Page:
Be consistent with your training and focus on the ‘repetition of simplicity’ when developing strength, speed and power. So often people are looking for the impressive social media exercises that claim to be ‘the best’. Taking time to develop strong and stable movement patterns will build the foundations that so many other physical qualities are built on.
Did you have any nasty injuries during your playing career?
Being out with long term injuries during my playing career was incredibly frustrating and something I had to overcome a number of times. The worst injury I had was when I broke and dislocated my ankle playing against the Ospreys at the Liberty stadium. I jumped up to catch a ball from a restart and I landed awkwardly on my right leg. At the same time, I had one of their players come down on top of me and my ankle gave way. It was a pretty horrendous injury that left me lying on my front with my foot facing up to the skies! Luckily in professional sport you have access to some of the world’s best surgeons and physiotherapists that makes all the difference when returning from injury.
What are your top training tips for people returning to rugby after injury?
Patience is key, something I have always struggled with but have learnt to develop over time. Returning from an injury is a process that takes time and respecting your bodies needs to recover during the healing period is essential.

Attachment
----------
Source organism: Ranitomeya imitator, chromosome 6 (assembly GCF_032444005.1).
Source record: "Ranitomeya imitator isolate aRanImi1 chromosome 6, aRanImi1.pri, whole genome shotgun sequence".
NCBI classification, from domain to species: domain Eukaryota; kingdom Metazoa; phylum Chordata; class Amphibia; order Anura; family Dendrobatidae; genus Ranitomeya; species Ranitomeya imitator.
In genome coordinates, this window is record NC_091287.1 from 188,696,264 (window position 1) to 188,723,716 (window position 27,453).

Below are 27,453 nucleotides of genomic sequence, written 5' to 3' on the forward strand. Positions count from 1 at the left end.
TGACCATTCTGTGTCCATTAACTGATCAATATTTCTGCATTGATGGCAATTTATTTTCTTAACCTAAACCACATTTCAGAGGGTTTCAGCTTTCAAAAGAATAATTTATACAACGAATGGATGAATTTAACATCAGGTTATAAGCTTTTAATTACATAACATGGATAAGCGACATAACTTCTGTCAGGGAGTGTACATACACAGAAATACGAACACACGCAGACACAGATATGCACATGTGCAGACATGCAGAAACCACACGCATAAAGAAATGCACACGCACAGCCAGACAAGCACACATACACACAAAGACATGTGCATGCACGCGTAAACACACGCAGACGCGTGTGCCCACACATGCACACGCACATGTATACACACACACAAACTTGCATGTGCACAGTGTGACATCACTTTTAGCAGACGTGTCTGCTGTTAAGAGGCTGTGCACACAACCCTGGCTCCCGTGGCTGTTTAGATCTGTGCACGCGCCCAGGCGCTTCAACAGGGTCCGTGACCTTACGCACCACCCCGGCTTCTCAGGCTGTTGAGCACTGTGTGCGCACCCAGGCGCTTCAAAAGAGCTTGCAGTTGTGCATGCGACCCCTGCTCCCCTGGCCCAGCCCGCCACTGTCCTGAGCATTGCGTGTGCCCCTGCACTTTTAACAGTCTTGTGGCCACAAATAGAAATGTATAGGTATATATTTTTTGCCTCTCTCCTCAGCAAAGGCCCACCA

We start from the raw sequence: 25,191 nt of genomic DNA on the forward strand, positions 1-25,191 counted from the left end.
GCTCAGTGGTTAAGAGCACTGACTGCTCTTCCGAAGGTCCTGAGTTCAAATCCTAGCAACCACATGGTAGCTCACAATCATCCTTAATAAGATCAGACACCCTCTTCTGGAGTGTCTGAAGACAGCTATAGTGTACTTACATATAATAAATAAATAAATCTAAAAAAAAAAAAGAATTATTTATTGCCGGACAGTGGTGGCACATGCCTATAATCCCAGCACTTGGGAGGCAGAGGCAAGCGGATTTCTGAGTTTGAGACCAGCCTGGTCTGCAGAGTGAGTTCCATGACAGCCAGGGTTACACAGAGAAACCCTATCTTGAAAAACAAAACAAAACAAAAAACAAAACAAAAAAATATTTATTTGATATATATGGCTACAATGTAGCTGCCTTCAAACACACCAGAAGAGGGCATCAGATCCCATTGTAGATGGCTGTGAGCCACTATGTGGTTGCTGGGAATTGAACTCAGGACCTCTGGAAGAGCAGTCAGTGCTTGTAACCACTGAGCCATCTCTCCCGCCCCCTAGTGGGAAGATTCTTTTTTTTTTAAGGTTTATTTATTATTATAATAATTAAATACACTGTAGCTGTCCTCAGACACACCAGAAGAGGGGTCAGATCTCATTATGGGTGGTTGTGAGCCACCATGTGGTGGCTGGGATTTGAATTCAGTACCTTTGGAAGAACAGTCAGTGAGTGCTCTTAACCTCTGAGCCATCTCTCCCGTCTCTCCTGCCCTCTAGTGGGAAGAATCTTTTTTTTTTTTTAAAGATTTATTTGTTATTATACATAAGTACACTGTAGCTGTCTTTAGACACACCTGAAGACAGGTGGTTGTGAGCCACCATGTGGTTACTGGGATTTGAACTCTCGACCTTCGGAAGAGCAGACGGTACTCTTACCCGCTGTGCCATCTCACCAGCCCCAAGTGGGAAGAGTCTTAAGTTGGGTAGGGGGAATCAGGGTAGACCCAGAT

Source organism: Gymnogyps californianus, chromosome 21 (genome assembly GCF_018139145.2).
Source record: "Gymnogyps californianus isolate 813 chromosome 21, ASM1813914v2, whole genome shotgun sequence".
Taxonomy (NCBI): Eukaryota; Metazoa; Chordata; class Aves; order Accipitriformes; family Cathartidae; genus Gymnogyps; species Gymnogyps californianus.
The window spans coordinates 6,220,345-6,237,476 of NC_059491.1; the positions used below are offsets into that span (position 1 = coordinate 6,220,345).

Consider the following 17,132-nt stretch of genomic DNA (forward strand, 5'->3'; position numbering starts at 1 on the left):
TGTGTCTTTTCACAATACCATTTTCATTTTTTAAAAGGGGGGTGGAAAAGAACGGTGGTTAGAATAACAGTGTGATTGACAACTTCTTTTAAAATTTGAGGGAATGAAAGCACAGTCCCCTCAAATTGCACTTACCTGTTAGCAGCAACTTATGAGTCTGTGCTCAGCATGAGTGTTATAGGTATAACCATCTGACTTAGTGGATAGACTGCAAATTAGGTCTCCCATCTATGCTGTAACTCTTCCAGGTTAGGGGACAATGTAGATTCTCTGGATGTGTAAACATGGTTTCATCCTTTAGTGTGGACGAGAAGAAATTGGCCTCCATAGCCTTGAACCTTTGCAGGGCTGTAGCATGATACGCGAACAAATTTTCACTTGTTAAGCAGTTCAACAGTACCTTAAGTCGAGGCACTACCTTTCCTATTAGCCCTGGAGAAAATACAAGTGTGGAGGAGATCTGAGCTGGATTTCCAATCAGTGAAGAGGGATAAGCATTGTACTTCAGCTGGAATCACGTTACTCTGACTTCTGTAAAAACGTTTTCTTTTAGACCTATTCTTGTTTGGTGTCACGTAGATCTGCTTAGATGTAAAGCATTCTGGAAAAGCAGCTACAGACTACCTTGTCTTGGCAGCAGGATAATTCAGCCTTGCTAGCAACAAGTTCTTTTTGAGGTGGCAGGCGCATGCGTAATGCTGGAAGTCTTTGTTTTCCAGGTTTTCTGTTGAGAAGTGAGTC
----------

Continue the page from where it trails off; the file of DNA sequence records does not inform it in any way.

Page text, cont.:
When you are able to finally start back training, increasing your training volume, gradually, week to week is absolutely key. Whether that is in the gym or outside running and sprinting – taking a phased approach is so important. If you go from doing very little, to a lot of training in a short space of time you expose yourself massively to the risk of soft tissue injuries.
What advice would you give to someone who is unable to train due to injury?
Prioritise your overall health. Eat well, get plenty of sleep and set yourself some goals – short and long term.
Making sure your nutrition is on point by eating a nutrient dense diet that provides your body with all the required macronutrients and micronutrients it needs to repair and heal is so important yet can be overlooked.
Sleep is when your body is in its most parasympathetic state (rest and digest), the body is working hard to reduce inflammation, repair any damaged cells and when human growth hormone levels are raised. The more quality sleep you are able to have whilst injured the quicker the body will be able to go about healing itself naturally.
Goal setting is important to provide yourself with targets to work towards during times when you are frustrated with your lack of ability to train and play. Rugby is a contact sport and unfortunately injuries are to be expected. Keeping a positive mindset during testing times just allows you to have focus on the journey ahead that will help to keep you on track and get back on to the pitch as quickly as possible.
Why would you recommend compression products such as Bearhug’s supports and sleeves to aid with recovery?
The fundamentals, that we drive hard at the Blues, when it comes to recovery is good nutrition and good quality sleep, these are the big rocks. Once these areas are addressed adding in the use of cold-water immersion and compression garments for the players further enhances recovery.